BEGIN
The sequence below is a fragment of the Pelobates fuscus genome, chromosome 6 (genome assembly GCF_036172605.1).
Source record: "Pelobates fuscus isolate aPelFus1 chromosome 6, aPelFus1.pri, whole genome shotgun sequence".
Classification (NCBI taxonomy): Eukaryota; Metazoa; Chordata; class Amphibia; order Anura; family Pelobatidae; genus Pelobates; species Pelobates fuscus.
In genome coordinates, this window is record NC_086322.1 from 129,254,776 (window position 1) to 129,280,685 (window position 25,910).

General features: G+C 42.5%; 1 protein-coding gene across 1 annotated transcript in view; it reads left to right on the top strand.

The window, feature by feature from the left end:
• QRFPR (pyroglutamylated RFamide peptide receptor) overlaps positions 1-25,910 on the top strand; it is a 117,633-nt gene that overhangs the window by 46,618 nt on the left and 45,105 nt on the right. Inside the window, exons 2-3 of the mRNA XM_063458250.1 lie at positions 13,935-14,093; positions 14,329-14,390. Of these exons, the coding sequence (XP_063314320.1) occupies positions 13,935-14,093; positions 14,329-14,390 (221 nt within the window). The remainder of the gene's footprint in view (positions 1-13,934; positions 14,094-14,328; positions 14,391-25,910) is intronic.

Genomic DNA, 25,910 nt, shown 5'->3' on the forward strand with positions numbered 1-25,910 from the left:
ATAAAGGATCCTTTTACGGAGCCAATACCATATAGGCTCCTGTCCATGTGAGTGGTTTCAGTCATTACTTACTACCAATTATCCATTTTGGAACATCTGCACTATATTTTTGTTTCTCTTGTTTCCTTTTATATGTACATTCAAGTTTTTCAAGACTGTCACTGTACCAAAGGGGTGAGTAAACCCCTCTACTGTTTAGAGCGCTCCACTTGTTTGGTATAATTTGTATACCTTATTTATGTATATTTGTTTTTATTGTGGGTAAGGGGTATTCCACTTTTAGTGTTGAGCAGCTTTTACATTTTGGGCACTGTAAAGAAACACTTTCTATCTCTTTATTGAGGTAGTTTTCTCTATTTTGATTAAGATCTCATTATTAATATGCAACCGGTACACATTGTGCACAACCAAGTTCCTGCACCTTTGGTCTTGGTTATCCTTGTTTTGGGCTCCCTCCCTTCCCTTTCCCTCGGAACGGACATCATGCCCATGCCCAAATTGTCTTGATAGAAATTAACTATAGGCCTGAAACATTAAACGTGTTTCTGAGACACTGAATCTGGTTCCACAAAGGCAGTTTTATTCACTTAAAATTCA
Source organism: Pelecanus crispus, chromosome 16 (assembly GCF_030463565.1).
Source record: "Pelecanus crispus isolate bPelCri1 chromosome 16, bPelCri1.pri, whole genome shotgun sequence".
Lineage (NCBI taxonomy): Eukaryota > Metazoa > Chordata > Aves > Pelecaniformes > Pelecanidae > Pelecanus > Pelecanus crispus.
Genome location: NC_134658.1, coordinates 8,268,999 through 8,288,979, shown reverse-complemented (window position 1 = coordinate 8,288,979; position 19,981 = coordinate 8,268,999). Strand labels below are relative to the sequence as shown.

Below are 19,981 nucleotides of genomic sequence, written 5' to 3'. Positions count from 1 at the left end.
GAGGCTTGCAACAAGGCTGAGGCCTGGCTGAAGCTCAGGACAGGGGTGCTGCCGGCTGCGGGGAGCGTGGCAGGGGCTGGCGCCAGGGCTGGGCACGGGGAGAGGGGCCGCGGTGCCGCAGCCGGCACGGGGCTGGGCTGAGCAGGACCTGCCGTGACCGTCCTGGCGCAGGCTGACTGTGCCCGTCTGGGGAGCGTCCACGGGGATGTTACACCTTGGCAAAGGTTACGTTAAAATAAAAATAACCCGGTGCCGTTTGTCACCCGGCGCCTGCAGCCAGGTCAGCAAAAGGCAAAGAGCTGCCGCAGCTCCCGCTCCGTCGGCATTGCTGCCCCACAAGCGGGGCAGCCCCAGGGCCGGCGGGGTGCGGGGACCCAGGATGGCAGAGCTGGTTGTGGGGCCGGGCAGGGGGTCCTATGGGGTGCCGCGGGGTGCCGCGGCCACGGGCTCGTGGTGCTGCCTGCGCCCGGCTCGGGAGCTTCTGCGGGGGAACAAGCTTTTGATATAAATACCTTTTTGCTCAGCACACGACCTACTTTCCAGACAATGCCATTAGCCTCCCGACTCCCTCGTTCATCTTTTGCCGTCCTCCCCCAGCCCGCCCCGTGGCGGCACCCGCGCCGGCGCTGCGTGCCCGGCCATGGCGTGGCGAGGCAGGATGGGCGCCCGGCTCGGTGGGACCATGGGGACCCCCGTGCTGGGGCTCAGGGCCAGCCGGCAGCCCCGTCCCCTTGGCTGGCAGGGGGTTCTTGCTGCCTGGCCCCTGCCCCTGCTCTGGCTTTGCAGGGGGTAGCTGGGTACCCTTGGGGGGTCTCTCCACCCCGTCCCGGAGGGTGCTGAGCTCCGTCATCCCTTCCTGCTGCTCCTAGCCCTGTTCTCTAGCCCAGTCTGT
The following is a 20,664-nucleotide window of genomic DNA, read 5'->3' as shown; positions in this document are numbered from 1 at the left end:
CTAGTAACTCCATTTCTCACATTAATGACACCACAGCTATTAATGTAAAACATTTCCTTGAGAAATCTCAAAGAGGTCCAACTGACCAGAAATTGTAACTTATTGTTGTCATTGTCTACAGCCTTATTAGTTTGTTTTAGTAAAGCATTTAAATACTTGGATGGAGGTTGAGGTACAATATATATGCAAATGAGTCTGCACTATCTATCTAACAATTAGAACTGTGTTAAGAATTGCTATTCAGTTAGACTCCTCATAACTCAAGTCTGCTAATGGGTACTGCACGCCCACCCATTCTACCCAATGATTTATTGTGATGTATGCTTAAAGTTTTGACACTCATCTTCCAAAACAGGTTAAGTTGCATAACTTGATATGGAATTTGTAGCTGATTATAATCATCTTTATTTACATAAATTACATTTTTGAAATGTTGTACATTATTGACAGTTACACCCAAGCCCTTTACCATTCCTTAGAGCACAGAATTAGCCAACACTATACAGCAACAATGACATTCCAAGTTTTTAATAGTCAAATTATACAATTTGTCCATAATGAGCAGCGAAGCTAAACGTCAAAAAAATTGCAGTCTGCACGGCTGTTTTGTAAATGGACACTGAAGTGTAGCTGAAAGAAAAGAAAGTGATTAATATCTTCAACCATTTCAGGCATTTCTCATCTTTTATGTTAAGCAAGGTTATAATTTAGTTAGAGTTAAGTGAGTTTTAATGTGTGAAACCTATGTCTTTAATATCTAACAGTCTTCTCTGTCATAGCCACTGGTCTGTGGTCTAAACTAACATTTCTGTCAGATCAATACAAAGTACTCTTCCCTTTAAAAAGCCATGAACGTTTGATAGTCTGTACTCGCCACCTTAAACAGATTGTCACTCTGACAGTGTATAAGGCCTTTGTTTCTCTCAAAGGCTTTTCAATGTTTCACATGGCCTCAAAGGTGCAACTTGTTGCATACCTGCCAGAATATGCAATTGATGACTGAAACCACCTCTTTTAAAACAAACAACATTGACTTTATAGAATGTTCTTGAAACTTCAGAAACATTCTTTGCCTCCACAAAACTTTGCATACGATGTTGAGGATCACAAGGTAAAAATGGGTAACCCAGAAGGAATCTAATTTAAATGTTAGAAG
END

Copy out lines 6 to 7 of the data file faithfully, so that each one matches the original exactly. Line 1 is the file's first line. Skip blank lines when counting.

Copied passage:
The window, feature by feature from the left end:
• QRFPR (pyroglutamylated RFamide peptide receptor) overlaps positions 1-25,910 on the top strand; it is a 117,633-nt gene that overhangs the window by 46,618 nt on the left and 45,105 nt on the right. Inside the window, exons 2-3 of the mRNA XM_063458250.1 lie at positions 13,935-14,093; positions 14,329-14,390. Of these exons, the coding sequence (XP_063314320.1) occupies positions 13,935-14,093; positions 14,329-14,390 (221 nt within the window). The remainder of the gene's footprint in view (positions 1-13,934; positions 14,094-14,328; positions 14,391-25,910) is intronic.